Mixing tirttam and tablets. A healing proposal for mentally ill patients in Gunaseelam (South India)

Abstract : Well known for its powerful deity who heals the mentally ill, the village of Gunaseelam illustrates an interesting example of mental healthcare combining rituals (tırttam) and medication (tablets). After the Ervadi tragedy, the government forbade the confinement and chaining of the mentally ill in unlicensed places such as in religious institutions as contrary to human rights, so a clinic was established to treat patients. How is the intrusion of psychiatry into the temple and its association with the rituals perceived by priests and psychiatrists, and by patients and caregivers? What are the implications that this therapeutic combination has for the quality of life of patients and caregivers and for the life of the village and the temple? This article attempts to explore these questions through the particular case of Gunaseelam and offers some ways to develop mental healthcare practices that are more acceptable to the people, notably those people from lower social backgrounds.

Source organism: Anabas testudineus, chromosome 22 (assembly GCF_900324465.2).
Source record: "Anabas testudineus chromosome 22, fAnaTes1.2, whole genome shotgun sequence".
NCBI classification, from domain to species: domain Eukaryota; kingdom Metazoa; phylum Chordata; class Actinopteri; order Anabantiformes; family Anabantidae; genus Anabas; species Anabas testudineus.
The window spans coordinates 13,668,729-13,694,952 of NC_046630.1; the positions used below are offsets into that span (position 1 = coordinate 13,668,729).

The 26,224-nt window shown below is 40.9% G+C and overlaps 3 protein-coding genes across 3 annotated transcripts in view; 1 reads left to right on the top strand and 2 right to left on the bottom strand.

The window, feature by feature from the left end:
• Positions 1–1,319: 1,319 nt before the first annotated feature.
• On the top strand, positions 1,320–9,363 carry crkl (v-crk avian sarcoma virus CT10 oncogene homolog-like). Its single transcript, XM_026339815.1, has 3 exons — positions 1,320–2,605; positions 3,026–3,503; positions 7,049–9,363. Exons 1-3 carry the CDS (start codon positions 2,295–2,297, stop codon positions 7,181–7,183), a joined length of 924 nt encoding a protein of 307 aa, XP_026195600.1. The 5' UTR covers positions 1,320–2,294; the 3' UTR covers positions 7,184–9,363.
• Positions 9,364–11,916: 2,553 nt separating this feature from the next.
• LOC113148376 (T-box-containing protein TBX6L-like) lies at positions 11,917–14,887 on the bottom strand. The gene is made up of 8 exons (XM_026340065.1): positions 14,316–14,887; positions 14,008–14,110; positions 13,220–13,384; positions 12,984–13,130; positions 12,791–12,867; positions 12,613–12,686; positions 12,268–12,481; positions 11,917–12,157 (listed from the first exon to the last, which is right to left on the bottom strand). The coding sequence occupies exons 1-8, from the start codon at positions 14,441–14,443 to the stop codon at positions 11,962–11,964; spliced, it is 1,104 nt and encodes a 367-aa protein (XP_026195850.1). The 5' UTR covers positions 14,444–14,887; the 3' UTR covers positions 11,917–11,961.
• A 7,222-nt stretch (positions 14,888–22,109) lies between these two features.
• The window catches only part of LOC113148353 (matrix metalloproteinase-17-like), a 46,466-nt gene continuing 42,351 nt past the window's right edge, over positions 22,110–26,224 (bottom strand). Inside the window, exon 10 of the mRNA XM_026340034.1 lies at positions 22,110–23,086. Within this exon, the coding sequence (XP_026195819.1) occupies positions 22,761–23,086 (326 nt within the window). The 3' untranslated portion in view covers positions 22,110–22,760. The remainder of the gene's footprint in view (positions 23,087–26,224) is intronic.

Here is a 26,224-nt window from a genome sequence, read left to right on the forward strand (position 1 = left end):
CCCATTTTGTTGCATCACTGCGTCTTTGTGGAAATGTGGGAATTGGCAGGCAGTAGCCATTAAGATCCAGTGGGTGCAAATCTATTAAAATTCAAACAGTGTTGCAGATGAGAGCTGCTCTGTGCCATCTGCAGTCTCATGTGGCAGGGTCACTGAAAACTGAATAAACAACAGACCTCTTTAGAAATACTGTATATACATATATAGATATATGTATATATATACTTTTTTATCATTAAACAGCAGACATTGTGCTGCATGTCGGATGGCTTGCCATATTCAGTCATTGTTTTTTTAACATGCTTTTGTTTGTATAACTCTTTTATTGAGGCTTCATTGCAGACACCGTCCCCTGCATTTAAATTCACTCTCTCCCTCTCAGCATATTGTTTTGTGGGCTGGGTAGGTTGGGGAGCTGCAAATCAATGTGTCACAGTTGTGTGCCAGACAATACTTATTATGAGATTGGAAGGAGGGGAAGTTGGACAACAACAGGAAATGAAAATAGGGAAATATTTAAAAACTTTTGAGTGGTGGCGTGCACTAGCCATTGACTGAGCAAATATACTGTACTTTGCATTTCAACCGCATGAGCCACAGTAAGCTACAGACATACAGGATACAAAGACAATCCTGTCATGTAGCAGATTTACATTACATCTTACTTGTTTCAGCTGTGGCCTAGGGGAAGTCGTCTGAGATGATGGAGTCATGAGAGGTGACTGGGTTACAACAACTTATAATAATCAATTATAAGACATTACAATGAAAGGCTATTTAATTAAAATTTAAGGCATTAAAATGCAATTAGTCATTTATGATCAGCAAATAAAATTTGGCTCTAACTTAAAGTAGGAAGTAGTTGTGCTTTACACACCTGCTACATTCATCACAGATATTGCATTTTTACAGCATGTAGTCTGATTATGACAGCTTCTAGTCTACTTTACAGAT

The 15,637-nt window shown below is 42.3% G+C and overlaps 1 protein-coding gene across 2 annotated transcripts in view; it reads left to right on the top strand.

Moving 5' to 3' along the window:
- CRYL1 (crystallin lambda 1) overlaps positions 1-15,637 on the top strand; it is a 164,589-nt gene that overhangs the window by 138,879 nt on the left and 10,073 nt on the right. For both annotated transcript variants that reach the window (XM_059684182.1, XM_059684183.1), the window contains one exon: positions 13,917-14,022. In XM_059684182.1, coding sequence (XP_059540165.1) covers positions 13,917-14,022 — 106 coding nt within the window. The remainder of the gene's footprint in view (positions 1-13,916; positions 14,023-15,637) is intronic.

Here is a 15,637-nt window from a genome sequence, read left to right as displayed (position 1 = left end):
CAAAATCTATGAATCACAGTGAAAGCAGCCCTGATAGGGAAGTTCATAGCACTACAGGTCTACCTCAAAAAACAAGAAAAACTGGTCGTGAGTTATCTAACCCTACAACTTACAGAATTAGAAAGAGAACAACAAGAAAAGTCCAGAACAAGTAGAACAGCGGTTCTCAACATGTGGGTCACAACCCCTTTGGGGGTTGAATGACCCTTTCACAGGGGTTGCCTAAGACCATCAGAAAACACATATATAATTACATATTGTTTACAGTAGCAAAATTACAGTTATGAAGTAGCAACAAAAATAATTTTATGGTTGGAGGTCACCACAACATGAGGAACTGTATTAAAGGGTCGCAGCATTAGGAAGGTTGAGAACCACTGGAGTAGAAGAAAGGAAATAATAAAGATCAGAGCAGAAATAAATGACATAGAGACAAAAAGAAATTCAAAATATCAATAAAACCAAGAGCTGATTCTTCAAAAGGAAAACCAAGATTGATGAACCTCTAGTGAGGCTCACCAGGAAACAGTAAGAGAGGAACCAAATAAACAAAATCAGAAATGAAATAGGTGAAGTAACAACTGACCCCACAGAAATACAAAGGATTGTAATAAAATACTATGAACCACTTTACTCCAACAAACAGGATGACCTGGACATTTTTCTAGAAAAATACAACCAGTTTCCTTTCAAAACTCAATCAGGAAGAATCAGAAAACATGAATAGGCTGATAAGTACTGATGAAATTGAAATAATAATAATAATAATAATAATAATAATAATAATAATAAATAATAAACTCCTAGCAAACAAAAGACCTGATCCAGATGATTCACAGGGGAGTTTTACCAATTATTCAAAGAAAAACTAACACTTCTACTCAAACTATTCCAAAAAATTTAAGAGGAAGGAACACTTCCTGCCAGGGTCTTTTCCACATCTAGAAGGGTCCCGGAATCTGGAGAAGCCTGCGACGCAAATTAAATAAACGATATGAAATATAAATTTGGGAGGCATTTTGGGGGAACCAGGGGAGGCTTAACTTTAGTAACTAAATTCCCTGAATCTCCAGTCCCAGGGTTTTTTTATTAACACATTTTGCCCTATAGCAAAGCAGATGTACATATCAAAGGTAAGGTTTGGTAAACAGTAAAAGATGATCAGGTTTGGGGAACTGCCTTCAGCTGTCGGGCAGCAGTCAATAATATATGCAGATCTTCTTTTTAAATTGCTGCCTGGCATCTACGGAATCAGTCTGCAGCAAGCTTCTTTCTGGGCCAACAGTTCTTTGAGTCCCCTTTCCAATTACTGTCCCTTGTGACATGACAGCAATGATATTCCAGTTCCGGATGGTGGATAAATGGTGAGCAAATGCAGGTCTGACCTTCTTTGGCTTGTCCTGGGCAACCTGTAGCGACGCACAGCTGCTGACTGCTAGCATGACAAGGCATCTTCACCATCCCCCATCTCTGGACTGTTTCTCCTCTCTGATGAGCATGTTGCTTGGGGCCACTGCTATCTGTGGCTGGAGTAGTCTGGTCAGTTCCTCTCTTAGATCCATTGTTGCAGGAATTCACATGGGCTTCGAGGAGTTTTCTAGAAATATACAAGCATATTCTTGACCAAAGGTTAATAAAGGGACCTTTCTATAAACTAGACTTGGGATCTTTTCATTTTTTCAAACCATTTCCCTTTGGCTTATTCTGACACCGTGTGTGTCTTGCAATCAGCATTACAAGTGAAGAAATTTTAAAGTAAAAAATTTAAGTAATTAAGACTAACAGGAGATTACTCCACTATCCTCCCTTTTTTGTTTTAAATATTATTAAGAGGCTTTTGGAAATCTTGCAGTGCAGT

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https://hal-inalco.archives-ouvertes.fr/hal-01279255
Contributeur : Marie-Caroline Saglio-Yatzimirsky <>
Soumis le : jeudi 6 juin 2019 - 20:25:31
Dernière modification le : lundi 26 août 2019 - 15:42:02

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Marie-Caroline Saglio-Yatzimirsky, Brigitte Sébastia. Mixing tirttam and tablets. A healing proposal for mentally ill patients in Gunaseelam (South India). Anthropology and Medicine, Taylor & Francis (Routledge), 2015, 22 (2), ⟨10.1080/13648470.2014.967336⟩. ⟨hal-01279255⟩

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